Hi my name is Michelle Gagnon and I like to lift heavy things and put them down. I also like food. A lot. I guess from that you can decipher that I am infact, a bodybuilder.
In all seriousness I am a 21 year old figure athlete and full time biopharmaceutical science student at Université de Montréal. What in the world do you do with a biopharmaceutical science degree you might ask (like I get asked every. single. time.)? To put it simply, biopharm englobes the research and development part of the pharmaceutical industry. Our classes include biochemistry, pharmacology, pathology, organic chemistry.. I am fascinated by the human body and I find it incredible that we are able to alter metabolic processes and responses with tiny molecules. I love challenges, and in research everything is a challenge. I somehow find the time to work part time in an optometrist office, too. Between school and studying, the gym, cooking and my part time job, I have very little down time. I exhaust myself sometimes, often during exams but I love what I do and I wouldn't change a thing.
I was always a very athletic kid, I did very well in every sport I did - and let me tell you I tried it all. I even came home one day and wanted to sign up for boy's baseball. My parents didn't ask any questions, signed me up and I played boy's baseball that summer. My parents supported every move I made and just went with my ever changing mind (I will definitely be talking about my amazing family in a future post). I also played soccer, ringette, hockey, gymnastics, track and field and tons of high school sports. Once I got into high school however, I started to drift away from sports and focused more on my social life (along with every other 14 year old girl). By slowing down on sports, I started to dislike my changing body that was coincidentally going through puberty too. I was by no means 'fat', but after having a gymnast body I was quite hard on myself. I remember the exact moment I decided to join the gym: I was sitting at home a few days after coming home from a week in Costa Rica with some girl friends looking at pictures of myself in a bikini. The next day I set foot in the gym for the first time. I haven't gotten out since!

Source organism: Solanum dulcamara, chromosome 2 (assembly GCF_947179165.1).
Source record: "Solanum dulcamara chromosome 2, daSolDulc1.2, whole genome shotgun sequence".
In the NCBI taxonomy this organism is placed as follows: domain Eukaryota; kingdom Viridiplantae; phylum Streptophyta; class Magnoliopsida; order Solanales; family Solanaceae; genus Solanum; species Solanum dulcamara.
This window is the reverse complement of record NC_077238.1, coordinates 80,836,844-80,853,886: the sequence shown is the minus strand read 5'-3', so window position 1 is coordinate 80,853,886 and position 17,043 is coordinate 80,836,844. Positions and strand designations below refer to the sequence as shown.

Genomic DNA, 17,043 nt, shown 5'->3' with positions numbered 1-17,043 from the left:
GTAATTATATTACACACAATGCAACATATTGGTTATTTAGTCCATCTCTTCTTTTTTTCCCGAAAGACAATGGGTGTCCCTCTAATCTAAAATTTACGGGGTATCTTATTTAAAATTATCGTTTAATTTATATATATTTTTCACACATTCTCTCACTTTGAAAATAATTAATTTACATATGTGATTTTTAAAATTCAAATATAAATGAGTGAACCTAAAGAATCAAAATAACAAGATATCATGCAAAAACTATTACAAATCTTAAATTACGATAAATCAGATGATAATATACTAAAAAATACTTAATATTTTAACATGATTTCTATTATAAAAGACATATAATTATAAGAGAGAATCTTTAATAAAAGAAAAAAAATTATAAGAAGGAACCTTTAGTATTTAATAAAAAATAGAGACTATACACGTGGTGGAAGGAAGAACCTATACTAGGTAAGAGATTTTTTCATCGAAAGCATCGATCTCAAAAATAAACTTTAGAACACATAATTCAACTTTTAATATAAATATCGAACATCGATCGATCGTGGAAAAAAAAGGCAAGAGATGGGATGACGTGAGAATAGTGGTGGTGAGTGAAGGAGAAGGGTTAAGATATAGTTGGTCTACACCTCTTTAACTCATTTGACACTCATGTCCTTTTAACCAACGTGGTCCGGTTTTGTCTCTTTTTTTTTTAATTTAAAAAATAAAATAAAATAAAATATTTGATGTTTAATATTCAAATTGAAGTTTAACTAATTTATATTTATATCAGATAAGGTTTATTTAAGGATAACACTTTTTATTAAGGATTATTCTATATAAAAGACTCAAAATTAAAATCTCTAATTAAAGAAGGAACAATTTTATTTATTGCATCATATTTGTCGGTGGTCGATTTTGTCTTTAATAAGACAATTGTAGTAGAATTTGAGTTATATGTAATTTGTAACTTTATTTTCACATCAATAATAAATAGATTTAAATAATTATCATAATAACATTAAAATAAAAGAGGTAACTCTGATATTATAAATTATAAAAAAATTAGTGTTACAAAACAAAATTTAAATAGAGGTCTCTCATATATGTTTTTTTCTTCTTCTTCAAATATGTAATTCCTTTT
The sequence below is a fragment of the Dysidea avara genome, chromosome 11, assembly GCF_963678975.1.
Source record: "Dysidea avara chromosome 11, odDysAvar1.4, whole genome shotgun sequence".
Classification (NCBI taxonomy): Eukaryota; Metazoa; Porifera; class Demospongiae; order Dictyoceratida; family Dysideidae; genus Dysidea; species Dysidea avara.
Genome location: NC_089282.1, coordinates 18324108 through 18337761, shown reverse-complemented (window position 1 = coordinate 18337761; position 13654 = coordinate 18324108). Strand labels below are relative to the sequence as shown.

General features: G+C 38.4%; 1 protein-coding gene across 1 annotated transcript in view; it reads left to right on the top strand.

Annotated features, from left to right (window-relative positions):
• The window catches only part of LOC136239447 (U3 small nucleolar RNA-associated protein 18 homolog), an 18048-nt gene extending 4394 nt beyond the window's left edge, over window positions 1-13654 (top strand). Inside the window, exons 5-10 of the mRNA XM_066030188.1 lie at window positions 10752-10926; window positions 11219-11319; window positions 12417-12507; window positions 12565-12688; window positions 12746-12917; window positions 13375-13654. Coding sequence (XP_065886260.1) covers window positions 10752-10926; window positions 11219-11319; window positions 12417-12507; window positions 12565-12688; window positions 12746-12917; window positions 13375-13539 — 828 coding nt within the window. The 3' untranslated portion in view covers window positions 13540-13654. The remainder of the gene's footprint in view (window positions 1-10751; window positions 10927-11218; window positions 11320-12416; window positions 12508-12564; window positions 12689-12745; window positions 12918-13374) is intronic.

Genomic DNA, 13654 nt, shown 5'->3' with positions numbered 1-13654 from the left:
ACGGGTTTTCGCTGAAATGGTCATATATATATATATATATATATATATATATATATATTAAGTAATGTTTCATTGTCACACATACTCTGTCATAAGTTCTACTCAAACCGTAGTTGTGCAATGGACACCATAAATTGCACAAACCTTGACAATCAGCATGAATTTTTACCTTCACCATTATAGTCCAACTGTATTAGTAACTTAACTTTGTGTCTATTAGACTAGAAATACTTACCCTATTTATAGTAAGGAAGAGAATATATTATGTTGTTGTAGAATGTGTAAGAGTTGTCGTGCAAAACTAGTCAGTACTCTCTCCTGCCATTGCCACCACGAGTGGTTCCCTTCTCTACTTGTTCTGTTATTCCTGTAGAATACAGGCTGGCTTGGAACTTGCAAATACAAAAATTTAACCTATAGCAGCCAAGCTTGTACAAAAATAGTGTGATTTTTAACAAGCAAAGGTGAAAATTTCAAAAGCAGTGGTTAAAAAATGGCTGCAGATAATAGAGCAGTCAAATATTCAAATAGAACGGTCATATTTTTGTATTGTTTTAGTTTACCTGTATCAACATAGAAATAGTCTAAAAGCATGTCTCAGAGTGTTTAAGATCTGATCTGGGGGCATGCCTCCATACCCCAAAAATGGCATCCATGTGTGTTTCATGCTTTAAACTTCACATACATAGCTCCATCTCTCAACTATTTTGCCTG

A few childhood sports pictures
I ran cross-country and was quite good at it in highschool, so naturally when I started going to the gym I went straight to the treadmill. I did nothing but cardio - and a lot of it. I did about an hour on the treadmill followed by an hour on the stationary bike. I did this everyday, 6-7 days a week until the treadmill took a toll on me and I was forced to stop by a metatarsal stress fracture. I couldn't run and I was devastated. Little did I know that this was the biggest blessing in disguise! You'd probably guess that I took a few weeks off from the gym.. Nope. Actually, on the way home from the hospital and getting my cast I stopped by the gym and did an hour on the bike. I still went every single day to do my cardio, cast and all! I started to get quite a bit of attention at the gym, I was known as 'that crazy girl at the gym for hours a day with a broken foot'. After a few weeks I was getting pretty bored of biking so I started to do some upper body exercises too. I would just do all the machines, scared to look like a fool with free weights. I quickly started visibly gaining muscle and leaning out and that's when I really got hooked on weight training. Once my foot healed I introduced leg workouts to my routine and cut down quite a bit on cardio, doing maybe an hour evey two days (still way too much, by the way). A trainer at the gym approached me and corrected my terrible squat form, and I became good friends with him. He eventually introduced me to a proper training split with bodybuilding-like workouts. It was at this moment I decided I wanted to do a figure competition. Three years later, I'd step on stage for the first time.